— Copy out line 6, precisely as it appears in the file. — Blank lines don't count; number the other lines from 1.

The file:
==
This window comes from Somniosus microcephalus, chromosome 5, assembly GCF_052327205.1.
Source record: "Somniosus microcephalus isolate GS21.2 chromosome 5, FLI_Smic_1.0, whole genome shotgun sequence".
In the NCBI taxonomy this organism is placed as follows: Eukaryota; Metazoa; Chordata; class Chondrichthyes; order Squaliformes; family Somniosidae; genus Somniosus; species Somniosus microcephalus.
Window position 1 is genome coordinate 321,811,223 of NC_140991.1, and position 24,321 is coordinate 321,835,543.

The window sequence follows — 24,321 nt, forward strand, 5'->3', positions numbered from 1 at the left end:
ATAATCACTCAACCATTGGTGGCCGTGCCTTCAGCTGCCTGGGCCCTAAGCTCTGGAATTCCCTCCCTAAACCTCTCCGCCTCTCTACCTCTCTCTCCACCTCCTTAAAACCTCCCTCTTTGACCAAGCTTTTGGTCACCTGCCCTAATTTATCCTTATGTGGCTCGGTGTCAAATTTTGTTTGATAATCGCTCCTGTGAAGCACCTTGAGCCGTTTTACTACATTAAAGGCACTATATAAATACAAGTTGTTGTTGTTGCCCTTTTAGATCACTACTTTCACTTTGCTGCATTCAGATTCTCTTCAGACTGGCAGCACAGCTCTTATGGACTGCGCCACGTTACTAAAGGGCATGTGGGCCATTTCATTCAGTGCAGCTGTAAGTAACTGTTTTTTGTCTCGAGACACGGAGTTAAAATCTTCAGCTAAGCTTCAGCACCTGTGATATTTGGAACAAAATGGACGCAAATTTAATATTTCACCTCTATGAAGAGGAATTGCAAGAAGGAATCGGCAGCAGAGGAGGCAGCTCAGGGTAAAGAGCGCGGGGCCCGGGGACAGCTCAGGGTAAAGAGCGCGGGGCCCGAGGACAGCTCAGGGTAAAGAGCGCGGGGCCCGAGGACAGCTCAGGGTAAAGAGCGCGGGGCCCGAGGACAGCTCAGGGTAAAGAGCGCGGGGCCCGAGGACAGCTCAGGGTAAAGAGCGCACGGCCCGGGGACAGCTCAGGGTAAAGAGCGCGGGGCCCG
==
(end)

ATAATCACTCAACCATTGGTGGCCGTGCCTTCAGCTGCCTGGGCCCTAAGCTCTGGAATTCCCTCCCTAAACCTCTCCGCCTCTCTACCTCTCTCTCCACCTCCTTAAAACCTCCCTCTTTGACCAAGCTTTTGGTCACCTGCCCTAATTTATCCTTATGTGGCTCGGTGTCAAATTTTGTTTGATAATCGCTCCTGTGAAGCACCTTGAGCCGTTTTACTACATTAAAGGCACTATATAAATACAAGTTGTTGTTGTTGCCCTTTTAGATCACTACTTTCACTTTGCTGCATTCAGATTCTCTTCAGACTGGCAGCACAGCTCTTATGGACTGCGCCACGTTACTAAAGGGCATGTGGGCCATTTCATTCAGTGCAGCTGTAAGTAACTGTTTTTTGTCTCGAGACACGGAGTTAAAATCTTCAGCTAAGCTTCAGCACCTGTGATATTTGGAACAAAATGGACGCAAATTTAATATTTCACCTCTATGAAGAGGAATTGCAAGAAGGAATCGGCAGCAGAGGAGGCAGCTCAGGGTAAAGAGCGCGGGGCCCGGGGACAGCTCAGGGTAAAGAGCGCGGGGCCCGAGGACAGCTCAGGGTAAAGAGCGCGGGGCCCGAGGACAGCTCAGGGTAAAGAGCGCGGGGCCCGAGGACAGCTCAGGGTAAAGAGCGCGGGGCCCGAGGACAGCTCAGGGTAAAGAGCGCACGGCCCGGGGACAGCTCAGGGTAAAGAGCGCGGGGCCCG